Fortune-cookie fortunes, like horoscopes, operate on the principle that anyone can discover a personal application of the words with just a little thought.  A word or phrase will resonate with the reader’s immediate situation, and – voilà! – the impersonal swiftly becomes the personal.  Think about the implications of such a practice for a head stuffed with out-of-context Bible verses, each one like a separate paper slip of wisdom.  For those of us who value these words as the very words of God, they have even more significance than a paper fortune in an edible wrapper: they are meant to govern and guide our lives, coming as they do from our Father the King.

But the meaning of these favorite and familiar phrases ought to be governed and guided by the surrounding context of sentences and syntax designed by whichever biblical author had charge of that passage or book.* If Christian readers are not taught to attend to the context of those conveniently memorized verses stored in their heads, they’ll treat the biblical words exactly as they would a Fortune Cookie fortune.  Any meaning – the most important, it seems, being personal application – will have to be extracted by way of word-association, assumptions, and guesses to the point that the original author might no longer recognize his own verbalized thought in its new and individualized form.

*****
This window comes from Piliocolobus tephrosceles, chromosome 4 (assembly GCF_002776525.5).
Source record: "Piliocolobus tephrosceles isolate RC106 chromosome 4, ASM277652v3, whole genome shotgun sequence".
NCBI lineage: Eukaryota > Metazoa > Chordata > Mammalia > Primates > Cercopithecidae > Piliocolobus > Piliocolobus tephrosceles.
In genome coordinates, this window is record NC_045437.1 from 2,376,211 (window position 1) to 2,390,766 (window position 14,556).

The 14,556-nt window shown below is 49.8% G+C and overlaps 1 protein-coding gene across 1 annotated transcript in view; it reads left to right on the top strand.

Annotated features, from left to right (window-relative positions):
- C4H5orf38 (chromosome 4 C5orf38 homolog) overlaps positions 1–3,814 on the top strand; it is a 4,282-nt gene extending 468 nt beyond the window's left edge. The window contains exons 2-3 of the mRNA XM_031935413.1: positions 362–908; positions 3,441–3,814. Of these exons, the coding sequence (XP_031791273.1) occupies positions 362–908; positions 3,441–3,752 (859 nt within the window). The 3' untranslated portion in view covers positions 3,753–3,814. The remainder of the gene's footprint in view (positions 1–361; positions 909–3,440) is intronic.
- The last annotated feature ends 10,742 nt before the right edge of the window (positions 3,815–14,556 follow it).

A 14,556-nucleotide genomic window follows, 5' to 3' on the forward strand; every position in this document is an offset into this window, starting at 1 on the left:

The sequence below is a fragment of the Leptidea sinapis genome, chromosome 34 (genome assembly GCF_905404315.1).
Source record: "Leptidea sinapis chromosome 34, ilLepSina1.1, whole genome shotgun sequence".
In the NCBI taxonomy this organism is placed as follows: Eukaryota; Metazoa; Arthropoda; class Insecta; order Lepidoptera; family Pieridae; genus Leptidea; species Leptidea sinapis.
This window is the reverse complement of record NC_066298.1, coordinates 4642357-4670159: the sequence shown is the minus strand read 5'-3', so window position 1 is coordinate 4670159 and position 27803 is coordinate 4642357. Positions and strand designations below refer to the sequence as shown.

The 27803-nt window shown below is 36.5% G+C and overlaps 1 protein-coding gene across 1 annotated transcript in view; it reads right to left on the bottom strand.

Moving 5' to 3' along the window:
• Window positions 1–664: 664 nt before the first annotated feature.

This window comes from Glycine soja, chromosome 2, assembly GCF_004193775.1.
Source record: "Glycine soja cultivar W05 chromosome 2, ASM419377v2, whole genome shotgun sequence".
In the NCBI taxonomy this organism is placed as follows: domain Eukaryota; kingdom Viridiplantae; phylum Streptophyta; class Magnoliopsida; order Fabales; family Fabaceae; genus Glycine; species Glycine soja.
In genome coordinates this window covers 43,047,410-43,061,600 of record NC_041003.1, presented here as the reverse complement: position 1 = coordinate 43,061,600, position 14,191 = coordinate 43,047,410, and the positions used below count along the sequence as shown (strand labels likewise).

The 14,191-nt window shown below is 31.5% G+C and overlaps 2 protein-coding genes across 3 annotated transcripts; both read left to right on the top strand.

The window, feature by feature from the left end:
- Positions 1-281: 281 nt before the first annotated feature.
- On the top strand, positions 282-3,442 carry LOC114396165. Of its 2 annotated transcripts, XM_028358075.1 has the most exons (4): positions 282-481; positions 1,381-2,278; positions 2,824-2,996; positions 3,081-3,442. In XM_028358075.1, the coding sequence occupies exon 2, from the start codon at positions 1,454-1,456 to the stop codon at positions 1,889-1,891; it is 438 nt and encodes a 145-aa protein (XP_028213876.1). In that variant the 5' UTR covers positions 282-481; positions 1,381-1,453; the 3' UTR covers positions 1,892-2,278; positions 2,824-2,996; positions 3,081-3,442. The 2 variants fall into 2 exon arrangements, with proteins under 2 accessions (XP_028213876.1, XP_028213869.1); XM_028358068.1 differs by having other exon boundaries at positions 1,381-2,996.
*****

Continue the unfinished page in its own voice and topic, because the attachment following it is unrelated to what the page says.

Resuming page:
Take, for example, what we tend to do with 1 Corinthians 10:31.  You’ll probably recognize it:  “So, whether you eat or drink, or whatever you do, do all to the glory of God.”  At first blush this appears to be a handily universal imperative that we can stick in our back pockets and carry around with us.  “What it means” is obvious:  all of your actions and activities are to be done so as to give God glory!  As a friend of mine in our college fellowship group once asserted in all sincerity, “I brush my teeth to the glory of God every night!”

But trouble comes when we start to compare interpretive notes.  What I intuitively think is intended by “to the glory of God” may not be your conclusion at all.  I vote for “prayerfully, with a song in your heart towards the Lord!” while you promote “evangelistically, speaking up about Jesus in order to win converts!”  I clean my teeth contemplatively; you seek to have fruitful conversation around the brush.